Walking in the right direction?
How do we engage with existing social struggles without falling back into empty sloganeering? Ben Trott suggests the idea of directional demands might provide a way out of the impasse
Neoliberalism is in crisis. It began, at the very latest, ten years ago with the collapse of the so-called Asian ‘tiger economies’ (Indonesia, Thailand, South Korea…). The protests surrounding the World Trade Organisation (WTO) Ministerial in Seattle two years later reflected its continuation and deepening. They not only catapulted the global movement into the limelight, but coincided with (and partly induced) the faltering of talks within the conference centre. For the neoliberal project, almost every round of multilateral trade negotiations that has followed has been similarly catastrophic: the Central American Free Trade Agreement, the Free Trade Area of the Americas (FTAA), the Doha Round of WTO negotiations… Further indexes as to the depth of the current crisis include: the ‘No’ vote on the EU constitution; the series of recent election victories in Latin America and beyond won on an anti-neoliberal ticket; and the response to the events of September 11 2001, where the threat of an open-ended global war has finally demolished globalisation’s promise of a more harmonious, inter-connected world.
Yet crisis is not necessarily cause for celebration. The East Asian financial crisis caused millions to fall below the poverty line and did little to strengthen the hand of labour. The collapse of multilateral trade talks have largely been the result of alliances between nation states (like the ‘Group of 21’ led by Brazil and India, formed at the WTO Minsterial in Cancún), acting in their own economic self-interest – or rather, that of their elite. Moreover, their demands have tended not to be anti-neoliberal per se, but rather for ‘fair play’ and the reciprocal opening of barriers in the North. Similarly, the anti-neoliberal credentials of some of Latin America’s newly elected presidents could be called into question. And the onset of a global state of exception, with the suspension of legal rights (supposedly, and paradoxically, in order to defend them), in the name of counter-terrorism certainly represents a particularly worrying turn. It is nonetheless important to recognise the role that the cycle of struggles which found its most prominent articulation in the events of Seattle and Genoa has played in bringing about the current crisis, and thus the role we have played as active subjects (rather than mere passive objects) in the making of the present.
Simultaneously, the ‘movement of movements’ finds itself in crisis too. We would seem to have run up against our own limits. The current cycle is drawing to an end; entering a ‘downturn’, if not necessarily quantitatively, then certainly qualitatively. The movements’ beginnings (the time when ‘we were winning’) were characterised by a tremendous celebration of our ‘unity in diversity’. Steelworkers were facing off riot cops, together with environmentalists dressed as sea turtles. Nuns were taking part in street protests alongside queer activists. Two slogans summed up the sentiment of the day, one coined before Seattle, one after. ‘Walking,’ the EZLN’s ever-poetic Subcommandante explained, ‘we ask questions.’ A few years later, as if directly replying to Thatcher’s T-I-N-A (There-Is-No-Alternative) maxim, the World Social Forum declared ‘Another World Is Possible’. Notable about both slogans was the extent to which (despite rather ‘orthodox’ tendencies that remain within both groupings) they departed from the previous certainty of Marxist-Leninism. Whilst both implied the need to ask What Is to Be Done?, neither claimed to always already have the answer. However, a movement as broad and contradictory as ours was always going to have to ask (and try to answer): ‘Walking where, actually?’ and ‘What sort of world?’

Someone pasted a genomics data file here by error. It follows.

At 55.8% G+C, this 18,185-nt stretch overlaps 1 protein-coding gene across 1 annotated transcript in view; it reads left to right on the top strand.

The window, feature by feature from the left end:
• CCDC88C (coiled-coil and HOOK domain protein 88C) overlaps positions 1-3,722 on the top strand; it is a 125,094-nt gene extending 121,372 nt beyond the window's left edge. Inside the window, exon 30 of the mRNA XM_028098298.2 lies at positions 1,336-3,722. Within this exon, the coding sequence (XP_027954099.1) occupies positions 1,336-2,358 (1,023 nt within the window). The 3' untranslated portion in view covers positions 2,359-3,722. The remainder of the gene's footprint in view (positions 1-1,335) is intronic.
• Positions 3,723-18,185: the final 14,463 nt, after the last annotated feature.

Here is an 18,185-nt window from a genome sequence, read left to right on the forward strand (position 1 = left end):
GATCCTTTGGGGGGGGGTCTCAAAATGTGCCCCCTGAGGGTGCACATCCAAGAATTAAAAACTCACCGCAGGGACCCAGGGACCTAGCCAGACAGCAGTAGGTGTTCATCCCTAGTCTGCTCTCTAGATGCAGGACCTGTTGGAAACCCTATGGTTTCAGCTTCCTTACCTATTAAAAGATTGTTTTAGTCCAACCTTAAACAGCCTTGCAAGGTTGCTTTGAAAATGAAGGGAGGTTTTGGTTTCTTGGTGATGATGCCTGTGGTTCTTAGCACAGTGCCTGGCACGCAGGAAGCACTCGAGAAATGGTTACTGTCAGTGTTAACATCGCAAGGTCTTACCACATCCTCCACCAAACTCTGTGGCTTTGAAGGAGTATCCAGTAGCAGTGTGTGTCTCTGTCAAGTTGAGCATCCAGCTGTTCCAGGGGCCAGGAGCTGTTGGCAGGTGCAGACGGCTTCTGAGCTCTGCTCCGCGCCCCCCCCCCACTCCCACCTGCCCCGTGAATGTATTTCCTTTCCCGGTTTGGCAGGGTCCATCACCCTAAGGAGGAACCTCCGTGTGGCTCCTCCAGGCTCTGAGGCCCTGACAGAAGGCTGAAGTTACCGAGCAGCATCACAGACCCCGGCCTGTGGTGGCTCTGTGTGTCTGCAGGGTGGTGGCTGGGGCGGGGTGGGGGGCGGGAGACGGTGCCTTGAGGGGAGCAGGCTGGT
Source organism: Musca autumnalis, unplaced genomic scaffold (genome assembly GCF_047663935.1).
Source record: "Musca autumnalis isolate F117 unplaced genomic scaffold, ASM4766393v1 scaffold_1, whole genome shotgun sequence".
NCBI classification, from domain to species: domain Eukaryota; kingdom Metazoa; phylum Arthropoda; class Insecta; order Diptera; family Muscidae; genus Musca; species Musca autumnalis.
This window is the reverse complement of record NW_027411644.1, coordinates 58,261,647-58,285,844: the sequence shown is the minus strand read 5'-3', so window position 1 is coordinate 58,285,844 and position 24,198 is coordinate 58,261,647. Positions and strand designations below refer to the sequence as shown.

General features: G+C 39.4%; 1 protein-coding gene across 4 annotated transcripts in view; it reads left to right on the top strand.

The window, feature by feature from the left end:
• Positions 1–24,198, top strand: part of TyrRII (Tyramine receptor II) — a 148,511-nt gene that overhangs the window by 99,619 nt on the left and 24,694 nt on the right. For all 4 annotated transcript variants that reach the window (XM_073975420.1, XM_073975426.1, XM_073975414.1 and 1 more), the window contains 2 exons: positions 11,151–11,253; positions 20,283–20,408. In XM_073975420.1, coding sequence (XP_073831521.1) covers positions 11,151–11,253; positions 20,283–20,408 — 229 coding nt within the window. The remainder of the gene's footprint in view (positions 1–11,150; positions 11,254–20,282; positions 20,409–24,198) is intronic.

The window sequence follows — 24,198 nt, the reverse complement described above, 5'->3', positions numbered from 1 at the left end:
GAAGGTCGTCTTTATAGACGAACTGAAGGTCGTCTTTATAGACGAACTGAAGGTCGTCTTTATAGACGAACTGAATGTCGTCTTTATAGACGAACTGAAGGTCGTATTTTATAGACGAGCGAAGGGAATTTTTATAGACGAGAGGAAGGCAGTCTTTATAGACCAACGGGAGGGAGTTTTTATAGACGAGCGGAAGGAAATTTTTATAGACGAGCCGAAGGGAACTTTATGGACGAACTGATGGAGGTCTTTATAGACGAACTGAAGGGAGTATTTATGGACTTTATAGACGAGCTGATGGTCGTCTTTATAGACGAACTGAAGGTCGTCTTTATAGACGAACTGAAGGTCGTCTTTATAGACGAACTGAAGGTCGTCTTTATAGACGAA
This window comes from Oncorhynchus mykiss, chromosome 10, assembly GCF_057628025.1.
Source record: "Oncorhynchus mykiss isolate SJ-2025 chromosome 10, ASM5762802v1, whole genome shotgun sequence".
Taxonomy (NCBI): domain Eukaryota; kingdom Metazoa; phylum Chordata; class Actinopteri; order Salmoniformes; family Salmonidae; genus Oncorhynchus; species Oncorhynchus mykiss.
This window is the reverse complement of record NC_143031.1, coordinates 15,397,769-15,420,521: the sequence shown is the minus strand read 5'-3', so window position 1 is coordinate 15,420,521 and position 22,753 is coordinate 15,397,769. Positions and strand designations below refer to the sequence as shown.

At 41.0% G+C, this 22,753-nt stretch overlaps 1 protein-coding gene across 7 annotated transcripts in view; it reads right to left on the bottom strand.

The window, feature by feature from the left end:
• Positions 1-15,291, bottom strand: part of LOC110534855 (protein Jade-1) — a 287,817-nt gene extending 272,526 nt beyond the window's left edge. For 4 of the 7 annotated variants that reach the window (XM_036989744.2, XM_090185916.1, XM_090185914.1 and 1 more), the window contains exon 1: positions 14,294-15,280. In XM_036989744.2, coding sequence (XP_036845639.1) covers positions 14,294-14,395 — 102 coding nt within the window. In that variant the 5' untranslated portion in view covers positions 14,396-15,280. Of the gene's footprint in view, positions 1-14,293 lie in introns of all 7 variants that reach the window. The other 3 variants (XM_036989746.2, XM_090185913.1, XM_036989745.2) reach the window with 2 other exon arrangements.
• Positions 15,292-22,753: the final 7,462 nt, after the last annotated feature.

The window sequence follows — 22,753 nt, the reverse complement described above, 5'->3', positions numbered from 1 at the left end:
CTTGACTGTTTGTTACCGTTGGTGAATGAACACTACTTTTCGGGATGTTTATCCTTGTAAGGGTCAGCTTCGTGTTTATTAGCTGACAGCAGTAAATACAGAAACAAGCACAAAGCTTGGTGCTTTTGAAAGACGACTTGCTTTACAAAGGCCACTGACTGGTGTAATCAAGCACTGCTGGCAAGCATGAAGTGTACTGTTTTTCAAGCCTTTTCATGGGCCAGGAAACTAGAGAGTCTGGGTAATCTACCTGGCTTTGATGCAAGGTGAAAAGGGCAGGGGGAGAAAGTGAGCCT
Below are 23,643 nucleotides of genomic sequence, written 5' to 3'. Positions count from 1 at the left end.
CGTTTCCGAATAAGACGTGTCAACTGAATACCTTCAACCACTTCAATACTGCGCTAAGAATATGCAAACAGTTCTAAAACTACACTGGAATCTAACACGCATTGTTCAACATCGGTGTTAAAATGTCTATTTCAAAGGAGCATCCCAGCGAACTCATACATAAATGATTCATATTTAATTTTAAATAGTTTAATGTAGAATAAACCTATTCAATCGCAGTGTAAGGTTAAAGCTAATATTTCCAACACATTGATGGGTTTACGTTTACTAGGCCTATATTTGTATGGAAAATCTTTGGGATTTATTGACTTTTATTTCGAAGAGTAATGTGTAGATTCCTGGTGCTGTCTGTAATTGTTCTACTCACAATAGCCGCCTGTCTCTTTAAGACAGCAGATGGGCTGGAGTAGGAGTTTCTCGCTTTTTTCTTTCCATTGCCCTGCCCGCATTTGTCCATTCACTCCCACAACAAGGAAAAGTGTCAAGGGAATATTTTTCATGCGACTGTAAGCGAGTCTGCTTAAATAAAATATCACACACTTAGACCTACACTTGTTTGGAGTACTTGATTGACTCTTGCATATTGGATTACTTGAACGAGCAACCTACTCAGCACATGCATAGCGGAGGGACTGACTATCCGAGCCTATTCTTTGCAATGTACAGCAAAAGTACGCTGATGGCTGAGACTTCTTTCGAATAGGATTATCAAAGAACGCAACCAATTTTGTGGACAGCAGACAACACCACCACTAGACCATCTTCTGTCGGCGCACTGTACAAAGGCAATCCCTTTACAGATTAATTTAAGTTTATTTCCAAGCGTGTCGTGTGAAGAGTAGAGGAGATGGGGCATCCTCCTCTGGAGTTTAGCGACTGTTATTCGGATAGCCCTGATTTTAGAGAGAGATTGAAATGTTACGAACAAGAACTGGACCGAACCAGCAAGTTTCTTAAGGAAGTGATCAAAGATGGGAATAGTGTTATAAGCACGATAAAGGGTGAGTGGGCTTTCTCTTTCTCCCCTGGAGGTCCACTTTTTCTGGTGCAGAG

To the same extent that the crisis of neoliberalism should not necessarily be cause for celebration, the movement’s own crisis should not – necessarily – be grounds for despair. To recognise the limits of a particular moment or phase of struggle does not have to imply an inability to move beyond them. Doing so, however, requires a willingness to engage in critical reflection, and an openness towards different forms and methods of political practice.
If the challenge, then, is to move beyond a relatively uncritical celebration of unity in diversity, without slipping back into the ‘old’ (tried, tested and failed) ways of doing things, surely the question is as follows: How do we set in motion a process by which one group (most often, but not always, a party) is no longer able to dominate all the others, seeking to remake them in its own image; and where, at the same time, we are able to move beyond merely existing indifferently alongside each other? This, of course, is not a question of internal movement organisation (although it is that as well): it is far more fundamental. How do we create what the Zapatistas have called ‘a world in which many worlds are possible’?
Discussions have been taking place within the radical left in Germany around precisely (if not exactly explicitly) this question. One possible solution which has begun to be formulated is the development of a set of so-called ‘directional demands’ (Richtungsforderungen). There is no single, unified position on what do or do not constitute directional demands. What follows should be understood more as an intervention into an ongoing discussion than as an introduction to a completed debate.